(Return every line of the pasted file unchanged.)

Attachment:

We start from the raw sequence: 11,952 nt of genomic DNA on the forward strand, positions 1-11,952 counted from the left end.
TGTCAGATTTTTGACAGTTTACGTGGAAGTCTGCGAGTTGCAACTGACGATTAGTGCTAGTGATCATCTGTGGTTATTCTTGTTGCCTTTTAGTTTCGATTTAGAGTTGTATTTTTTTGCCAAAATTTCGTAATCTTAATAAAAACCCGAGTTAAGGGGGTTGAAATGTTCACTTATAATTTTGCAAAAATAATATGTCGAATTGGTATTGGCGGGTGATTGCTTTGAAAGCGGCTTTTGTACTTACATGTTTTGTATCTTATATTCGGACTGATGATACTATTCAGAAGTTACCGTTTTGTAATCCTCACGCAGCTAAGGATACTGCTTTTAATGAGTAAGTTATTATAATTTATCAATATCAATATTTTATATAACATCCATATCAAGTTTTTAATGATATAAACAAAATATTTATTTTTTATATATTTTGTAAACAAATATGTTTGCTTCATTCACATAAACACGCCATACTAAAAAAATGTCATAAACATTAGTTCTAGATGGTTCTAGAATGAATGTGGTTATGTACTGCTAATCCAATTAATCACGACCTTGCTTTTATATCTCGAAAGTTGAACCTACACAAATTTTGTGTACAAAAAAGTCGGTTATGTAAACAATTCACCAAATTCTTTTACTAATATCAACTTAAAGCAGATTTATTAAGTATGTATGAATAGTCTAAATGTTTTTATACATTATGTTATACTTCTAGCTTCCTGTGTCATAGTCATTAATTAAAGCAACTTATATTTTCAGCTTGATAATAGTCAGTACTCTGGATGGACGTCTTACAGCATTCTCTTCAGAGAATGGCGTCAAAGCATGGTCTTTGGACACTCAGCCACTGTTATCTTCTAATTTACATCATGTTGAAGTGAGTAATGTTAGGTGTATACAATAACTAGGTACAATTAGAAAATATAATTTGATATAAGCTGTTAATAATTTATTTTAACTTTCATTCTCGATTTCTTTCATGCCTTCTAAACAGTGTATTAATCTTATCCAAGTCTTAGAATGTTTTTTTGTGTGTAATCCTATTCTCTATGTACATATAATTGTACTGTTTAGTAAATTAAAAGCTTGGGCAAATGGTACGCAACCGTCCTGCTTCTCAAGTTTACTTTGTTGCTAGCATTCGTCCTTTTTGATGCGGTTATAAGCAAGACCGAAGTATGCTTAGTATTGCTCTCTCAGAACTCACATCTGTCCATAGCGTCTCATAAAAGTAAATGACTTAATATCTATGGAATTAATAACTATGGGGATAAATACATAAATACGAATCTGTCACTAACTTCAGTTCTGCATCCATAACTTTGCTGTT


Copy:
We start from the raw sequence: 11,952 nt of genomic DNA on the forward strand, positions 1-11,952 counted from the left end.
TGTCAGATTTTTGACAGTTTACGTGGAAGTCTGCGAGTTGCAACTGACGATTAGTGCTAGTGATCATCTGTGGTTATTCTTGTTGCCTTTTAGTTTCGATTTAGAGTTGTATTTTTTTGCCAAAATTTCGTAATCTTAATAAAAACCCGAGTTAAGGGGGTTGAAATGTTCACTTATAATTTTGCAAAAATAATATGTCGAATTGGTATTGGCGGGTGATTGCTTTGAAAGCGGCTTTTGTACTTACATGTTTTGTATCTTATATTCGGACTGATGATACTATTCAGAAGTTACCGTTTTGTAATCCTCACGCAGCTAAGGATACTGCTTTTAATGAGTAAGTTATTATAATTTATCAATATCAATATTTTATATAACATCCATATCAAGTTTTTAATGATATAAACAAAATATTTATTTTTTATATATTTTGTAAACAAATATGTTTGCTTCATTCACATAAACACGCCATACTAAAAAAATGTCATAAACATTAGTTCTAGATGGTTCTAGAATGAATGTGGTTATGTACTGCTAATCCAATTAATCACGACCTTGCTTTTATATCTCGAAAGTTGAACCTACACAAATTTTGTGTACAAAAAAGTCGGTTATGTAAACAATTCACCAAATTCTTTTACTAATATCAACTTAAAGCAGATTTATTAAGTATGTATGAATAGTCTAAATGTTTTTATACATTATGTTATACTTCTAGCTTCCTGTGTCATAGTCATTAATTAAAGCAACTTATATTTTCAGCTTGATAATAGTCAGTACTCTGGATGGACGTCTTACAGCATTCTCTTCAGAGAATGGCGTCAAAGCATGGTCTTTGGACACTCAGCCACTGTTATCTTCTAATTTACATCATGTTGAAGTGAGTAATGTTAGGTGTATACAATAACTAGGTACAATTAGAAAATATAATTTGATATAAGCTGTTAATAATTTATTTTAACTTTCATTCTCGATTTCTTTCATGCCTTCTAAACAGTGTATTAATCTTATCCAAGTCTTAGAATGTTTTTTTGTGTGTAATCCTATTCTCTATGTACATATAATTGTACTGTTTAGTAAATTAAAAGCTTGGGCAAATGGTACGCAACCGTCCTGCTTCTCAAGTTTACTTTGTTGCTAGCATTCGTCCTTTTTGATGCGGTTATAAGCAAGACCGAAGTATGCTTAGTATTGCTCTCTCAGAACTCACATCTGTCCATAGCGTCTCATAAAAGTAAATGACTTAATATCTATGGAATTAATAACTATGGGGATAAATACATAAATACGAATCTGTCACTAACTTCAGTTCTGCATCCATAACTTTGCTGTT